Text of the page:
How Your Dentist Can Diagnose Sleep Apnea
Do you often wake up feeling tired despite a full and seemingly good night's sleep? These feelings could mean more than just a case of not being a morning person. It might be an indication of sleep apnea, a serious sleep disorder that dentists are trained to help recognize.
What is Sleep Apnea?
Sleep apnea involves repeated interruptions in breathing while asleep, which can be caused by a lack of effort to breathe, physical obstruction of airflow, or a combination of both. These pauses can last from a few seconds to several minutes and can occur more than 30 times per hour.
Sleep Apnea Signs Dentists Look For
Your dentist may be the first to notice or inquire about symptoms of sleep apnea. Here are some signs they often observe:
- Receding or swollen gums— if you have sleep apnea, you are more likely to experience dry mouth, which may lead to gum disease, causing the gums to recede.
- Tongue with scalloped edges— sometimes, individuals with sleep apnea unconsciously press their tongue to the bottom of the mouth to try to get the airway open during sleep. After a while, the sides of the tongue can appear to be waved or notched.
- Worn tooth surfaces—these are often a sign of stress and tension on the jaw, which can be caused by the brain not getting enough oxygen during sleep.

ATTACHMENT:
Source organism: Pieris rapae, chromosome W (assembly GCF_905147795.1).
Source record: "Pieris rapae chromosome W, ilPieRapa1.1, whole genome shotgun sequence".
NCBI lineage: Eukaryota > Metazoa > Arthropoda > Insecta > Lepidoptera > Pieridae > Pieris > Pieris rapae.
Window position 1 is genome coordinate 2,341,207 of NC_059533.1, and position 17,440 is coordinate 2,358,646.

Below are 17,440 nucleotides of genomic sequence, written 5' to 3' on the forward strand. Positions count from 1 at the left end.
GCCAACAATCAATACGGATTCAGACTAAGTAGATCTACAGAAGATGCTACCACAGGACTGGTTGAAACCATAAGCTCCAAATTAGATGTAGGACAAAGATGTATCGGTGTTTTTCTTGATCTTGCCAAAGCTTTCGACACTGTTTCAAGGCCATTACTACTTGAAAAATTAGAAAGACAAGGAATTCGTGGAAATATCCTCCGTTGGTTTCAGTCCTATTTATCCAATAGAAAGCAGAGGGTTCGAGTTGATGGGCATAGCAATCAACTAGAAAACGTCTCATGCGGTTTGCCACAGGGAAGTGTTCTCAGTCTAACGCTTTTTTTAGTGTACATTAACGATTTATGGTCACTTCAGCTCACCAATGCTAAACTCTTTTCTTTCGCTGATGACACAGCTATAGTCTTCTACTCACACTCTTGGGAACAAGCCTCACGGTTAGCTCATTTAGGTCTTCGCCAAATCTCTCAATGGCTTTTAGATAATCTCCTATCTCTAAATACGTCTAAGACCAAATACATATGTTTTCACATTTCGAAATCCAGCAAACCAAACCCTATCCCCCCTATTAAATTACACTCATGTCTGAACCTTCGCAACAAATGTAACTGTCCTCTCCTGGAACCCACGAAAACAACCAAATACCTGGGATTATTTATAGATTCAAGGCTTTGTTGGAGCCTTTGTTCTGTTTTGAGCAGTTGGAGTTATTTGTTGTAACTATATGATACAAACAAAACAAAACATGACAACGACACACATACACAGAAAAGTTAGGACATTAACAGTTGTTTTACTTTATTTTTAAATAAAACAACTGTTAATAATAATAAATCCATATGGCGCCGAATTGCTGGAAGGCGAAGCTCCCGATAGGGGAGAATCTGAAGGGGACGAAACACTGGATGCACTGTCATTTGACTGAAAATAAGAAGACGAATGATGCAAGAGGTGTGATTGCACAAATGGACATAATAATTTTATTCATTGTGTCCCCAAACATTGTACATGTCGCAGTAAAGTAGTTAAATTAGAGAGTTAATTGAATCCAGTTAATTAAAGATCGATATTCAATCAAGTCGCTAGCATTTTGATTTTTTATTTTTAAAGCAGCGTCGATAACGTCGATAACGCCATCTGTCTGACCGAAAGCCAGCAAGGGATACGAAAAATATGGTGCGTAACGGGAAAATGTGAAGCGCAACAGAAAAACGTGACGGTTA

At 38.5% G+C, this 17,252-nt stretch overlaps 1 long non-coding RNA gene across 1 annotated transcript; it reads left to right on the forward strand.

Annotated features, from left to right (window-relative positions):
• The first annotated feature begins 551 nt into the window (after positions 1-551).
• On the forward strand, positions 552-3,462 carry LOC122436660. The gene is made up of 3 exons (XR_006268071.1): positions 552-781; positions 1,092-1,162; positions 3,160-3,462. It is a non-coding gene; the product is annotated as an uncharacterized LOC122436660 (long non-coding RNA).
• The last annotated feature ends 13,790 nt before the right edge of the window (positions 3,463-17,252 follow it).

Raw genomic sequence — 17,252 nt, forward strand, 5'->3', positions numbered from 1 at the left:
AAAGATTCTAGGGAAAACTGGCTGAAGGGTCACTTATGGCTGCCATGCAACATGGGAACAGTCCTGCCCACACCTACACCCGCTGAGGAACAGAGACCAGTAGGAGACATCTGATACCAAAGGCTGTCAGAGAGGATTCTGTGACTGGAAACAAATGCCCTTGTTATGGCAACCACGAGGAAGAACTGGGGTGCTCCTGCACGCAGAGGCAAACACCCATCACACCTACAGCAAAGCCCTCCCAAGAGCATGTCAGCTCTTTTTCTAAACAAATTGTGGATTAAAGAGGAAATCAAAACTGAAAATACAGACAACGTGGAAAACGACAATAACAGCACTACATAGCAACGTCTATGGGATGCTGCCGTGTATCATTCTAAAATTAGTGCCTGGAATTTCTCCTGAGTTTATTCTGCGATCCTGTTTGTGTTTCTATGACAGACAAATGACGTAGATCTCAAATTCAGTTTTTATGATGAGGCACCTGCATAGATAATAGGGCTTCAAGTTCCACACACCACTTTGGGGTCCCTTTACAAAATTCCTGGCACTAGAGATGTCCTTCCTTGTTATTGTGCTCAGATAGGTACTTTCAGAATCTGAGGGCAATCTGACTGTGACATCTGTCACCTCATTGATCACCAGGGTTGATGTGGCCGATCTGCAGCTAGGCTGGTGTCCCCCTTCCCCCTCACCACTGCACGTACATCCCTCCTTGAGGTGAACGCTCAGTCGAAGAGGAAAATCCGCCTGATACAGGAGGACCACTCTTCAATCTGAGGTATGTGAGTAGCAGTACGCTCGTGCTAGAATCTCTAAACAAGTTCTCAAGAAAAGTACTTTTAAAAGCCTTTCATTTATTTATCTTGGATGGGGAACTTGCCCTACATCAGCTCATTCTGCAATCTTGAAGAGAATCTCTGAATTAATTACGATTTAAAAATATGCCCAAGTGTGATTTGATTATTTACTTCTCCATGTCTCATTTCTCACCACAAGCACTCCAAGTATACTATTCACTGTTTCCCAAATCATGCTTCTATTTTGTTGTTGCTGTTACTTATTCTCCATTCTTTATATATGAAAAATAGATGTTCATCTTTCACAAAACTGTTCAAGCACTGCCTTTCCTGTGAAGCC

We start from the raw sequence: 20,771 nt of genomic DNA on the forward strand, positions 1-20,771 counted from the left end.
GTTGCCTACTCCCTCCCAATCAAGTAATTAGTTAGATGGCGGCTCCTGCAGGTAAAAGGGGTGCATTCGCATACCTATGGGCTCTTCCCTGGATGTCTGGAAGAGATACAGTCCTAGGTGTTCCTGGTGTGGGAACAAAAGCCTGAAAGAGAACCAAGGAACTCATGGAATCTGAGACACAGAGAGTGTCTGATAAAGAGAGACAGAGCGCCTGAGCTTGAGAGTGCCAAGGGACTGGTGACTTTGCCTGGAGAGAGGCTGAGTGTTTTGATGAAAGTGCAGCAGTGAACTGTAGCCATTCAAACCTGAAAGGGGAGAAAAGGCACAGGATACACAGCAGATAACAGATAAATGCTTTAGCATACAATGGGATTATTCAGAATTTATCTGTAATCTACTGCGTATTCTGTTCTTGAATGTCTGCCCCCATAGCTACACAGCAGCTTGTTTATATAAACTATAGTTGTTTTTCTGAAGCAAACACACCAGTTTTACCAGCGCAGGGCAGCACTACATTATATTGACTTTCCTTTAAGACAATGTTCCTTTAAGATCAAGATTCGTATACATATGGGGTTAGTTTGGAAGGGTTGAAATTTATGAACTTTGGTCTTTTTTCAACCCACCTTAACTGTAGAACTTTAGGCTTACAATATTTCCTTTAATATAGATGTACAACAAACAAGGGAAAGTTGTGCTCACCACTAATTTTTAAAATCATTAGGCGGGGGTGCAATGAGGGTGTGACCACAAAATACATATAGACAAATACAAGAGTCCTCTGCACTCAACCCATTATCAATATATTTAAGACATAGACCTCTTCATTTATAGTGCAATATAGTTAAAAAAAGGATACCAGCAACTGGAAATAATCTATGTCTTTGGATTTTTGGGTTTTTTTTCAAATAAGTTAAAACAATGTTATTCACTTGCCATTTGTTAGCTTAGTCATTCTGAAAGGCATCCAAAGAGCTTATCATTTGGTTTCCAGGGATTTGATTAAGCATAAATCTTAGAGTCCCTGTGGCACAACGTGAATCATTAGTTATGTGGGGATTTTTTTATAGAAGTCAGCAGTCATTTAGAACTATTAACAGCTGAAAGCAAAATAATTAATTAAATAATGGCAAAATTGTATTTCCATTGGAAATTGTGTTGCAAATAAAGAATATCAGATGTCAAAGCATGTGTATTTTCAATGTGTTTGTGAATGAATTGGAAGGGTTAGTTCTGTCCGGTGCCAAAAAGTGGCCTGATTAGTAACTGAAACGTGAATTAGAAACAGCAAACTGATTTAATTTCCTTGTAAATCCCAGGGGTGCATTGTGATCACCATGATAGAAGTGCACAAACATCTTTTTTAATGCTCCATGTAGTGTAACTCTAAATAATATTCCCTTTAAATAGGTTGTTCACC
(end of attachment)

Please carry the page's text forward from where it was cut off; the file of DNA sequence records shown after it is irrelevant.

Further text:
- Teeth grinding (bruxism), leading to wear and potential breakage
- Increased cavities— this is due to tooth damage from grinding as well as increased bacterial growth in the mouth and decreased saliva production
- Throat redness (resulting from excessive snoring)
Suppose a physical blockage of airflow is the root cause. In that case, it's termed Obstructive Sleep Apnea (OSA), the most prevalent form of sleep apnea. Dentists can also sometimes detect sleep apnea from the size and shape of your anatomy.
Other OSA symptoms include:
- Choking or gasping attempts to sleep
- Frequent nighttime awakenings
- Night sweats
- Morning headaches
- Loud snoring
- Elevated blood pressure
- Dry mouth upon waking
These symptoms can significantly impact sleep quality, leading to daytime fatigue. Moreover, sleep apnea is associated with a higher risk of heart disease, obesity, hypertension, and diabetes.
While dentists can't officially provide a diagnosis of sleep apnea, they are often among the first to identify symptoms or assess your risk of developing the condition. Your jaw and related structures can contribute to OSA.
A dental examination and X-rays of your neck and mouth may reveal unusually large tissues in the throat or other airway blockages. If they detect any physical obstructions, they will recommend consulting a doctor for further evaluation.
Sleep Apnea? Let Dunedin Dental Associates Help
At Dunedin Dental Associates, our dentists are thoroughly trained and experienced in recognizing the signs and symptoms of sleep apnea. We can even offer a few treatment options. If you don't have sleep apnea but experience extreme snoring, we might be able to help as well.